Connor Franklin, a freshman studying business and psychology, spent the very first morning of his college career stuck in traffic. Even after leaving his home in Meridian over an hour before his 9 am class started, Franklin was still 15 minutes late.
“I was like, ‘What an impression,’” Franklin said.
Franklin attributes his tardiness that morning to the construction project at Cloverdale and Franklin Road. According to Dave Rader, a senior project manager with Ada County Highway District (ACHD), the main goal of the Cloverdale project was to reopen the overpass which had previously been deemed unsafe for travel.
The Cloverdale Road overpass was officially closed in June of 2018, following a devastating crash involving seven vehicles which resulted in four fatalities. Since then, ACHD has been working to replace the bridge while also improving upon it.
“The road was expanded essentially from three lanes to five, so it allows for more efficient travel for vehicles,” Rader said. “Also, that segment of Cloverdale was lacking continuous bike and pedestrian facilities.”
Now that the project is coming to an end, Rader said he hopes the new accommodations will be of benefit to those traveling the segment on foot, by bicycle or any other means.
Franklin, feeling lost regarding the details about the work in progress, does not believe that ACHD is working to repair the roads, but rather to preserve them.
“I think it’s just maintenance,” Franklin said.
Franklin’s first day of school only added to his frustration of having to orchestrate his daily morning routine in accordance to the heavy traffic congestion that builds up on the one-lane overpass.
“(It’s) not just because of school, but because of work as well,” Franklin said. “I work five minutes away from my house and I have to leave 20 minutes before just to get to work on time.”
Franklin also voiced the need for better signage or some other way that he could be warned about what to expect from the Cloverdale project and any other construction zones that might affect him in the future.
“We have a lot of different ways that we notify the public about upcoming and current work,” Natalie Shaver, public information specialist at ACHD, said. “We notify people and businesses that live near and around an area where we are doing a construction project. We send letters to homeowners giving them details on what is happening (and) when that will be happening, with a link to that project page on our website.”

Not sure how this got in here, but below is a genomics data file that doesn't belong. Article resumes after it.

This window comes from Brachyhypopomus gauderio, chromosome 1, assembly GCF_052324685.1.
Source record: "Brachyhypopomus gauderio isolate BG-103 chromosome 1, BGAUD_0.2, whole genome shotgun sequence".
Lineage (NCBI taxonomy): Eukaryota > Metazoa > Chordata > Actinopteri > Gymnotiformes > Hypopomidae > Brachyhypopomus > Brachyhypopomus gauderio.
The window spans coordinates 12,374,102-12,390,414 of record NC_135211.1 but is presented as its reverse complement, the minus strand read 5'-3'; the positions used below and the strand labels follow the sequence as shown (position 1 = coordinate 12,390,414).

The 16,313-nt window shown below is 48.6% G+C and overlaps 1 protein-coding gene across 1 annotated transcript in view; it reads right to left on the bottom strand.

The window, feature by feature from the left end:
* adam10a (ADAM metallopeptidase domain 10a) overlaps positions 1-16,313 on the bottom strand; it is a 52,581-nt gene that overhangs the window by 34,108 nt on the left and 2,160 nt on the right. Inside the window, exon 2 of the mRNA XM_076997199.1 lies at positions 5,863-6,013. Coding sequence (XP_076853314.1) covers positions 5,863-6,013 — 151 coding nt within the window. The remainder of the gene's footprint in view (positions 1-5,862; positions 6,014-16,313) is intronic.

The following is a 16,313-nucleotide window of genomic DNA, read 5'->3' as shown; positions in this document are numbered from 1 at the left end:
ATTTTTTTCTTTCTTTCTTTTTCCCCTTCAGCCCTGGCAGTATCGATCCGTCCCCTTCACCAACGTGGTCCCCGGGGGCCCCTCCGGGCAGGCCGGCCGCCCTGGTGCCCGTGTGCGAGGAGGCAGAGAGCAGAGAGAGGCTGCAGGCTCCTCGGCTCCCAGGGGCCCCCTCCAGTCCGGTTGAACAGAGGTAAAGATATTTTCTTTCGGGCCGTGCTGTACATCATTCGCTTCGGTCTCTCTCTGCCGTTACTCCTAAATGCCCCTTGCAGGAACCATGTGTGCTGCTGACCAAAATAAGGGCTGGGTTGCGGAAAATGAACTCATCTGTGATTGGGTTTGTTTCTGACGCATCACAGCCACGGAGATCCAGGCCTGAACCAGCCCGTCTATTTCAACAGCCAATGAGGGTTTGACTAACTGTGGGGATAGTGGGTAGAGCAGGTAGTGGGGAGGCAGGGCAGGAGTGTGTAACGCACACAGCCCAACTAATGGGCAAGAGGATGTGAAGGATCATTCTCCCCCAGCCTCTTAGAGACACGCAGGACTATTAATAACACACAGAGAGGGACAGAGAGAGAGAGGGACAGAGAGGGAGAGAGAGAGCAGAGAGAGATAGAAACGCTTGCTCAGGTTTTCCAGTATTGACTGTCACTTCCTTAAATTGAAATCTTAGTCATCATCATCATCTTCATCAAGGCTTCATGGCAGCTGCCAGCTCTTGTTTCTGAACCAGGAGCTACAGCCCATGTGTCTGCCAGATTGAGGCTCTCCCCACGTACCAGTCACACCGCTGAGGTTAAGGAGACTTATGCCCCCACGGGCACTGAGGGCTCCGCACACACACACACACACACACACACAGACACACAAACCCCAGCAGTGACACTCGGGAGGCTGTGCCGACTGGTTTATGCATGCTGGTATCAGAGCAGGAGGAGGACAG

But as Franklin would prove, not everyone receives these letters.
“We also have (this information) on our website, which is a great thing for people who might not live in the area, but they might be driving through it a lot,” Shaver said. “We have Roadwork In The Area, or RITA. There is an interactive map, and then there’s a list and it tells you what the project is and how long you should expect that work to be happening.”
Shaver explained that RITA’s digital interface, or even social media, would be the best place for Boise State students to reference when planning their commutes.
“We also use social media (in) all forms,” Shaver said. “We typically do post the big ones on our Facebook page, and we use Nextdoor, as well.”
As for Franklin and other Boise State students, Rader offered reassurance that the construction will ultimately be worth the inconvenience.
“With this (Cloverdale) project, you know, the roadway is open to a higher capacity,” Rader said. “It can officially move more vehicles. So I would imagine that would have a positive impact on (student’s) commute time.”
Rader’s analysis not only applies to the work being done at the Cloverdale overpass, but for all other construction and roadwork projects happening in the greater Boise area.
The goal of ACHD and ITD is to upgrade and expand upon the roadway systems in order to subsequently limit congestion, allow for better commute times and to ultimately improve the safety of our streets.